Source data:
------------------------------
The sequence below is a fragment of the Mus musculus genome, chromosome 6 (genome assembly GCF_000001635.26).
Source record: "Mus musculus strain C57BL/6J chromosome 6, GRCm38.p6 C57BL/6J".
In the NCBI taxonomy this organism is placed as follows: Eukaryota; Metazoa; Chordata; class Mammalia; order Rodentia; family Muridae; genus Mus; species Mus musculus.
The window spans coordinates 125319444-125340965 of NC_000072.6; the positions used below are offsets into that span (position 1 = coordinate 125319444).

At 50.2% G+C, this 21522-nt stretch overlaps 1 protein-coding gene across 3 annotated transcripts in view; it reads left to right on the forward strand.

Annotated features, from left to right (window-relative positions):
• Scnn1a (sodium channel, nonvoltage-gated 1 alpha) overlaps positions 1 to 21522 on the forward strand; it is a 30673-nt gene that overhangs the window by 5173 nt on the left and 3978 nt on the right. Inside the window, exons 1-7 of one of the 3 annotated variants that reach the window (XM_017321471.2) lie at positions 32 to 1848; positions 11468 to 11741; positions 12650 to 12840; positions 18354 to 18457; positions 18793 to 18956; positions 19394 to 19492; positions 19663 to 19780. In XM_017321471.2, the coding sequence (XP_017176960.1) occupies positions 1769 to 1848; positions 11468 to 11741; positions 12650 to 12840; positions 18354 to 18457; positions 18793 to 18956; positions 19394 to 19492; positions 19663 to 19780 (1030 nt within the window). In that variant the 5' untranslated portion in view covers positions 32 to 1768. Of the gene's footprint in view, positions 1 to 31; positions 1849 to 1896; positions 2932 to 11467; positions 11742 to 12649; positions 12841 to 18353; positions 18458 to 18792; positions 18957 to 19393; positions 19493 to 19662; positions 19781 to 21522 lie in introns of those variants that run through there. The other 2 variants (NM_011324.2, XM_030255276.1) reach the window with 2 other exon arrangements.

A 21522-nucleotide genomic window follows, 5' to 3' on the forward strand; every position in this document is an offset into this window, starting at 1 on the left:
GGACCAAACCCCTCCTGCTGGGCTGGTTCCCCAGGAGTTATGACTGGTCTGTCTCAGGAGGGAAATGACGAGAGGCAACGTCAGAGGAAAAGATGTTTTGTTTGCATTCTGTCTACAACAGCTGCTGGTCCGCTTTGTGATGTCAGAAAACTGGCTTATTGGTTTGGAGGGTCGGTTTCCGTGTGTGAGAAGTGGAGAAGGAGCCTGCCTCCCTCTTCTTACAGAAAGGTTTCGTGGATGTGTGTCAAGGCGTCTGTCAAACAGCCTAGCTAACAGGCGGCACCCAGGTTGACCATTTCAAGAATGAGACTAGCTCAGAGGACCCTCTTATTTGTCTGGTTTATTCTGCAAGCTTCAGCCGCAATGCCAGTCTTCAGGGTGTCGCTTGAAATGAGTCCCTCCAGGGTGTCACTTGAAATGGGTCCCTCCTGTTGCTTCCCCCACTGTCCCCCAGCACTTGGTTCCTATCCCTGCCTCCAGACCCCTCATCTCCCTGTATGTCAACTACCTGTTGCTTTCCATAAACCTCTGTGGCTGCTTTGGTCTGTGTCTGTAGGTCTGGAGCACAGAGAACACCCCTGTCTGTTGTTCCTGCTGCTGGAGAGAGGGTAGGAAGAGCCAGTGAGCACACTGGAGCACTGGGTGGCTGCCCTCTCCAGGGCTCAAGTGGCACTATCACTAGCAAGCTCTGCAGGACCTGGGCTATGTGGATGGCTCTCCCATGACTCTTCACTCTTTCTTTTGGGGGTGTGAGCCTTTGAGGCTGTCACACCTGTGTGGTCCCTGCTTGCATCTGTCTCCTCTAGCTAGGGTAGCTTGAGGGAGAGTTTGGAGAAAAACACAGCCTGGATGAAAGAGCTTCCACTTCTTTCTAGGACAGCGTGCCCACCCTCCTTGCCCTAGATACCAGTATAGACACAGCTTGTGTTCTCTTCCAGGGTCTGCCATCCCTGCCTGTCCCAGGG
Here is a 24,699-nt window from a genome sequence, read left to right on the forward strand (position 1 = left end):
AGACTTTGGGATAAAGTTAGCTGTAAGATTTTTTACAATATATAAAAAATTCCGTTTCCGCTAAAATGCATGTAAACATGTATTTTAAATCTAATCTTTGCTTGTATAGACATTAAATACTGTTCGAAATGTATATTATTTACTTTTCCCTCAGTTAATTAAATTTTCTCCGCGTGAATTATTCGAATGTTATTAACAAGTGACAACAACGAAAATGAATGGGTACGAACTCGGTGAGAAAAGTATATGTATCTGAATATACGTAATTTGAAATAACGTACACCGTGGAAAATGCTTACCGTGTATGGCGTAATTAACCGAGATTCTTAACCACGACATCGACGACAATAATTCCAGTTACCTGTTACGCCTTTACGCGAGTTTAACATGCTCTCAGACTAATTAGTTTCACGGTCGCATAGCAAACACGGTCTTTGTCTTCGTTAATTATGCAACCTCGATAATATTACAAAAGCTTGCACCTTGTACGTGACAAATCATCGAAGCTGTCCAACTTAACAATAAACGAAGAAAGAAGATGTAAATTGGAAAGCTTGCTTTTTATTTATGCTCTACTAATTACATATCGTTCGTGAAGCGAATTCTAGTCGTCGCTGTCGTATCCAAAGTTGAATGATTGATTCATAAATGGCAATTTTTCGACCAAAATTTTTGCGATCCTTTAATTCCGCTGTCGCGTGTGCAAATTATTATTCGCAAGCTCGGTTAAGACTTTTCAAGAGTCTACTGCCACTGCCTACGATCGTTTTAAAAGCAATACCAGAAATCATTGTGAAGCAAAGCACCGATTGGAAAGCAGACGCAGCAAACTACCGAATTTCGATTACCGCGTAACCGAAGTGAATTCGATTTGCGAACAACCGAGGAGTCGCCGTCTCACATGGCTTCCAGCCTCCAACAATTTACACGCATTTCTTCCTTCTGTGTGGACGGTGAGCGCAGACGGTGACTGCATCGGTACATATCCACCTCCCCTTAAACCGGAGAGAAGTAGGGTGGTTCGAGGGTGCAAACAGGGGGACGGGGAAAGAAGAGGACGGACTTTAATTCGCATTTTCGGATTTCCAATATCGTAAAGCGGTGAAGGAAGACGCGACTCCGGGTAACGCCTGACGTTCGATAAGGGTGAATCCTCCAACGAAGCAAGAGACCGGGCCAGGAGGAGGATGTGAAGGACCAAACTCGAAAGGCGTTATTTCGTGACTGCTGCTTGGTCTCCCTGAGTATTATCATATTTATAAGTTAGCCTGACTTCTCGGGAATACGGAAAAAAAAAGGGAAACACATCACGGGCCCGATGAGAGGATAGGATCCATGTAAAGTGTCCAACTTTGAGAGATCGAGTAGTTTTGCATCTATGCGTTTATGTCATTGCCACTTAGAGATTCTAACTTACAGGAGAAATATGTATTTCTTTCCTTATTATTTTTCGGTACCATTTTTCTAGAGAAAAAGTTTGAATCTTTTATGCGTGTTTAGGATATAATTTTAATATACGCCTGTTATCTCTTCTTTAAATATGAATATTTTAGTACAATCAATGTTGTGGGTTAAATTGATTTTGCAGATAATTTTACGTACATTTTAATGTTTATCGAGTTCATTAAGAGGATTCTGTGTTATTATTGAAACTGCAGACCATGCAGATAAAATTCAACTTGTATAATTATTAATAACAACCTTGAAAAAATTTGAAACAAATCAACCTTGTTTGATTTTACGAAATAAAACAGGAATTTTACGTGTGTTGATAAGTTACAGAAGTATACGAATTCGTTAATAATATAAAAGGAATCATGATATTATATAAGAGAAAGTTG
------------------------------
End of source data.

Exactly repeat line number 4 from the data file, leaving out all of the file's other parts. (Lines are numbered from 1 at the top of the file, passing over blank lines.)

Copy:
The window spans coordinates 125319444-125340965 of NC_000072.6; the positions used below are offsets into that span (position 1 = coordinate 125319444).